EBP and ESP are remnants of the era, where compilers didn't e.g. have static analysis to detect how many bytes of a stack is needed in a function call. Also the stack was supposed to dynamically grow and shrink during the execution of a function, interrupts would have allowed to trash all the stack from 0 to SP, and spaghetti code was the de facto standard. Actually interrupts (and passing parameters through registers alone) were the designed method to call kernel functions.
In these surroundings one needs to have a fixed point of the stack, where the return address to the caller, local variables and the arguments of a function is always found. Thus the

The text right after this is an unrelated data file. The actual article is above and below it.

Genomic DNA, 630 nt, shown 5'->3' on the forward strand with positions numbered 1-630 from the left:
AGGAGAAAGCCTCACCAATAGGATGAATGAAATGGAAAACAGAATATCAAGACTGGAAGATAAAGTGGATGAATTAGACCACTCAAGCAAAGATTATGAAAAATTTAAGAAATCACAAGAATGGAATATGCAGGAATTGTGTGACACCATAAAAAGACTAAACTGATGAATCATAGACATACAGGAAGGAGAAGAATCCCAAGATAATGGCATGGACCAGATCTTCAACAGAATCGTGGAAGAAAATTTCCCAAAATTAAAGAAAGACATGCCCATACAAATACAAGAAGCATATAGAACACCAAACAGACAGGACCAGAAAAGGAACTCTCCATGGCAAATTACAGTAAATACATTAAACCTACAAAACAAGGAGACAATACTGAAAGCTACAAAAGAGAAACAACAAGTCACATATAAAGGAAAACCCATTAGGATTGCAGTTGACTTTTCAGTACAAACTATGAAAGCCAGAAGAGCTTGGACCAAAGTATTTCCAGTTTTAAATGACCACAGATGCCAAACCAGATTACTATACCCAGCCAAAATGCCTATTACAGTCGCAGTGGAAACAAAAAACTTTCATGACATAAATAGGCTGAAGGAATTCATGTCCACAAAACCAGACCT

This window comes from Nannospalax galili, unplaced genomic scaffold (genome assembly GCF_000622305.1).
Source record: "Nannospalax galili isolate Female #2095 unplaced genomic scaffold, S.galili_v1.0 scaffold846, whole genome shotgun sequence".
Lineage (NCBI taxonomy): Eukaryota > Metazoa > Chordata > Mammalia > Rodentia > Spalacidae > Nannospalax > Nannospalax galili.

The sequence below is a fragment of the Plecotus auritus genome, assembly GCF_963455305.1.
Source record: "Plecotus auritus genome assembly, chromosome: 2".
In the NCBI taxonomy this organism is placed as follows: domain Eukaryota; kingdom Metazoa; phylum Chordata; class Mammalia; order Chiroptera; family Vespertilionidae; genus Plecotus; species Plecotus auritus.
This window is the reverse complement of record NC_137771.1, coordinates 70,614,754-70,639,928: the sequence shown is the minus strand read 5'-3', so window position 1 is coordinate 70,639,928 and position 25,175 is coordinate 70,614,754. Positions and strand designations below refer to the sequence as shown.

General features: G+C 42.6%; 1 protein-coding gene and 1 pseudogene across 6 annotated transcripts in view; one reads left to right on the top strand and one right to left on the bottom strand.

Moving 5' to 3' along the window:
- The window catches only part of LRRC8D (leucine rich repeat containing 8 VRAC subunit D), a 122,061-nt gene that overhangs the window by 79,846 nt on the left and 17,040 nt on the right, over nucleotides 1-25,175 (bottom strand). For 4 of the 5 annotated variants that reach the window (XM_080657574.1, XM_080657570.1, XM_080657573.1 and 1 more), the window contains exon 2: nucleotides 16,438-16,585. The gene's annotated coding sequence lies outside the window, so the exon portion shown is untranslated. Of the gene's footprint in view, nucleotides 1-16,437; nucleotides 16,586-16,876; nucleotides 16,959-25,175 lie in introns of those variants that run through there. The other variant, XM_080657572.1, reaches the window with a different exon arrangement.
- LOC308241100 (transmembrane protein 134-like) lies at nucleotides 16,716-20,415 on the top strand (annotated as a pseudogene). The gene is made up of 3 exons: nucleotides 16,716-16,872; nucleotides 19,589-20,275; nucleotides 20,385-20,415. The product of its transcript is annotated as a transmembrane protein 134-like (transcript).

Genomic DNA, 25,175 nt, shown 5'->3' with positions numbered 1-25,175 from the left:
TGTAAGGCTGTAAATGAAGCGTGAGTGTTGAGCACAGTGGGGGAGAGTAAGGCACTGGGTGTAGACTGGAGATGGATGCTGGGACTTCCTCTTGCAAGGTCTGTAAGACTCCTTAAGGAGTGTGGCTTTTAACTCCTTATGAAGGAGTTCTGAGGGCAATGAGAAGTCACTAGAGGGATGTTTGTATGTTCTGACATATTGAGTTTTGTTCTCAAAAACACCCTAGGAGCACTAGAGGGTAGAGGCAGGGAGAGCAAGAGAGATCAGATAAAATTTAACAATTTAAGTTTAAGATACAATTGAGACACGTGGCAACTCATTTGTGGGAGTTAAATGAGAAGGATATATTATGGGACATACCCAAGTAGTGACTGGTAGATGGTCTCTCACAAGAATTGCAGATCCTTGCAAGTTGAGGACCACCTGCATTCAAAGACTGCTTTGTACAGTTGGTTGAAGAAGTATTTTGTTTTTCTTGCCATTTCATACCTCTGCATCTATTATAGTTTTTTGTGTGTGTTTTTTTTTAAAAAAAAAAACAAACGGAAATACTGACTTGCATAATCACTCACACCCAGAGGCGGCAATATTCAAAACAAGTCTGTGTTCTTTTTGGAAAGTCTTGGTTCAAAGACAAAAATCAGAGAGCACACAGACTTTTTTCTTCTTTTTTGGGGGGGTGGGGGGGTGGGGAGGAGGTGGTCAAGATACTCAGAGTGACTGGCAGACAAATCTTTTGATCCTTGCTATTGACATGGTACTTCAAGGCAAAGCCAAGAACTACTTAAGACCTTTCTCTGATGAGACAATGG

bp register was justified. In this architecture
bp was allowed to be indexed ([bp - 300h]), but
sp wasn't. Those opcodes/instruction encodings which could have been interpreted as
mov ax, [sp + 1111h] were reused for other purposes.
In 386+ and via the introduction of the 'E', ESP gained the property of offset. At this time
EBP was freed from the sole purpose, as
esp was able to handle both tasks.
Note, that even now
EBP points to memory through the stack segment, just as
ESP. EBX and BX use DS.